The message of the new channel is that Russia should enjoy special privileges and rights given its status as a superpower " />

New Russian TV channel dedicated to country’s main role in ending WWII

The message of the new channel is that Russia should enjoy special privileges and rights given its status as a superpower

Parade on Red Square in Moscow on Victory Day. 9 May 2018 REUTERS / Maxim Shipenkov

A new TV channel will appear in Russia by the 75th anniversary of WWII – 9 May 2019.

The channel, called Pobeda [Rus. Victory], will be dedicated exclusively to the achievements of the Soviet army during World War II and promote the idea of the main role of the Soviet Union and Russia in the victory against fascism.

• Former USSR commemorates the 13 million victims of Stalinist political repression

• What is the so-called Russian world really? Three short films

The channel will be available by cable and satellite networks throughout Russia and abroad.

Why does the Russian leadership need this channel? 

There is no lack of information about World War Two on Russian TV channels.

The administrators of channel Victory say that World War II, or the Great Patriotic War as it is commonly called in Russia, produced so many fiction and documentary materials that the currently existing channels do not have time to show them.

However, a cursory examination of Russian TV channels would hardly leave one grounds to confirm this hypothesis, and contemporary films about the war are continuously being added to the films of the past.

The topic of World War Two is extremely important for Russian propaganda, and perpetuates the idea that Russia is a superpower and thus has special rights, primarily in relation to its neighboring countries.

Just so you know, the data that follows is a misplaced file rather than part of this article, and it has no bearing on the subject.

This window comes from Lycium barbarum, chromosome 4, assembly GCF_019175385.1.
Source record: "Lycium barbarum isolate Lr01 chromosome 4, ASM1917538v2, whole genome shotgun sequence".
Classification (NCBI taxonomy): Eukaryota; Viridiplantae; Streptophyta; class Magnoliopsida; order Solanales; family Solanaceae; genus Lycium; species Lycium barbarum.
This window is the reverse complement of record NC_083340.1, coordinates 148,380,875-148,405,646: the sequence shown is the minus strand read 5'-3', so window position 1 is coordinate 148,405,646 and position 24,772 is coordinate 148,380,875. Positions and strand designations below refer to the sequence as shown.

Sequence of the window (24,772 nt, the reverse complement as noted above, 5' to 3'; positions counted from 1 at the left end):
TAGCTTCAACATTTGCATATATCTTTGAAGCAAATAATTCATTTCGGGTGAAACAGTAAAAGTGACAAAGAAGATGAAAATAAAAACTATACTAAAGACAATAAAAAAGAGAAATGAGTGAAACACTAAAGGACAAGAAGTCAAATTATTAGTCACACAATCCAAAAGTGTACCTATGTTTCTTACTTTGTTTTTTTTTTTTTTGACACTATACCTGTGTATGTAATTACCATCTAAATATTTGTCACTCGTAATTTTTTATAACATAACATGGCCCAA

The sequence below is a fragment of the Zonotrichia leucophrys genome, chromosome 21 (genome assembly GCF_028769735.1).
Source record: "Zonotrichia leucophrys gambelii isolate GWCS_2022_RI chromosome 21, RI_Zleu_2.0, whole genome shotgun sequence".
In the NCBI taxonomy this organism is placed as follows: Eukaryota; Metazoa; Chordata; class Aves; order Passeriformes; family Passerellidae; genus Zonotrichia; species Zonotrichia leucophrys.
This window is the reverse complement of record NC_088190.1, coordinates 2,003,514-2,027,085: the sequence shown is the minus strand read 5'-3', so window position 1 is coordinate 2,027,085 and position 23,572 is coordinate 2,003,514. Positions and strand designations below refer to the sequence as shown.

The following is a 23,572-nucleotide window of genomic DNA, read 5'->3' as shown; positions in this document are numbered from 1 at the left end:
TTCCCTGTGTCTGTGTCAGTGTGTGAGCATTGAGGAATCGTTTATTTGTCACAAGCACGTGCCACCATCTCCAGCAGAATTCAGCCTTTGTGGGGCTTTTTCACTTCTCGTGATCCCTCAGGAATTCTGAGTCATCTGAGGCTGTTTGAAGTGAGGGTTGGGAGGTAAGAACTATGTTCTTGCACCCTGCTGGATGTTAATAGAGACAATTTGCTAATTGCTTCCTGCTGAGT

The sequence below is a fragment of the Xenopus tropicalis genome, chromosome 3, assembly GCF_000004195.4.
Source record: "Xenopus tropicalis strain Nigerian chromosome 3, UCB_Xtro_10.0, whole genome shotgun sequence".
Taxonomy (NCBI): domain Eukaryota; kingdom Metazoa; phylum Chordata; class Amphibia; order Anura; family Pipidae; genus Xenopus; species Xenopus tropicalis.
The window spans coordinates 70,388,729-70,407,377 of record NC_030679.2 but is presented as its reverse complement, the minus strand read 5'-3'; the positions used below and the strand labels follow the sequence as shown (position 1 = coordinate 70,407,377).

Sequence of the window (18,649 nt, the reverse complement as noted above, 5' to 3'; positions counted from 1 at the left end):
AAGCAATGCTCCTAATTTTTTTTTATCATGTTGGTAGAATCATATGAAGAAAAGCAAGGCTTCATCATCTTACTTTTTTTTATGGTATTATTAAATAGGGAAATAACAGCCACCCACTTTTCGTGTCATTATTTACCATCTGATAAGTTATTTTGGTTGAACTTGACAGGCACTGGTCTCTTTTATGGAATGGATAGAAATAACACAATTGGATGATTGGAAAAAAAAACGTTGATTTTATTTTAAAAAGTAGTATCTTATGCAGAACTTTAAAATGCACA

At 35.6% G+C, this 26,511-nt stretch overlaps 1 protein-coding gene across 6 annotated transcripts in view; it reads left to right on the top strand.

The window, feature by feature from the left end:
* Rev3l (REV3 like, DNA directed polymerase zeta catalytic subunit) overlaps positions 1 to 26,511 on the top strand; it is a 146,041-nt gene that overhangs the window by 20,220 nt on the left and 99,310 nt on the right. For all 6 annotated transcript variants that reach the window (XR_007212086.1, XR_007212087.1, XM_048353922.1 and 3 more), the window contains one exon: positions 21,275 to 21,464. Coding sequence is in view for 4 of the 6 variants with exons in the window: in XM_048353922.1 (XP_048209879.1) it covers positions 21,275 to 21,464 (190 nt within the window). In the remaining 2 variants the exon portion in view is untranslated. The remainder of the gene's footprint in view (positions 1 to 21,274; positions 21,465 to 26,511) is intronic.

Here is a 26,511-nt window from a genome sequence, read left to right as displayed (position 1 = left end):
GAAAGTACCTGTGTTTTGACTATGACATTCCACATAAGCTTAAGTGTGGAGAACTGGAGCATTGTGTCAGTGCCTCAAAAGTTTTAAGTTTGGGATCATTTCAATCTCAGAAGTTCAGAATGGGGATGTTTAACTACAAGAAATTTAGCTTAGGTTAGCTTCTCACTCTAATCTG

In addition to the ongoing daily promulgation of this idea on Russian television, this message is fixed in the public’s consciousness with the help of other traditions, such as the Immortal Regiment – every year on Victory Day (9 May), people in Russia and several other post-Soviet countries hold processions holding portraits of their relatives killed in the war.

This tradition began as a sincere initiative, but it was quickly picked up by the state apparatus and turned into an official ideological event, in which participation became mandatory for government employees.

A large-scale military parade dedicated to the 75th anniversary of the blockade of Leningrad, one of the key events of World War II, took place in St Petersburg the other day.

The media and many social media users criticized the authorities for the fact that they should have spent this money to help people who survived the blockade.

Journalists write that Germany, for example, allocated 12 million euros to repair a hospital for veterans in St Petersburg in memory of the date.

What does Russian propaganda fail to mention?

There are several topics related to WWII which in Russia are never present on television:

• Allied relations between Stalin and Hitler until 22 June 1941.

• The coordinated aggression of Germany and the USSR against Poland and the Baltic countries.

• Tens and millions of deaths on the Soviet side (the exact figure is still unknown) due to the mistakes and ruthlessness of the Soviet command.

• Tens of millions of Soviet prisoners of war who, when they returned home, were sent to the gulags “for treason”.

• The fact that victory in World War II was achieved by the efforts and sacrifices of all the republics and peoples of the USSR, and not just Russians.

More on JAMnews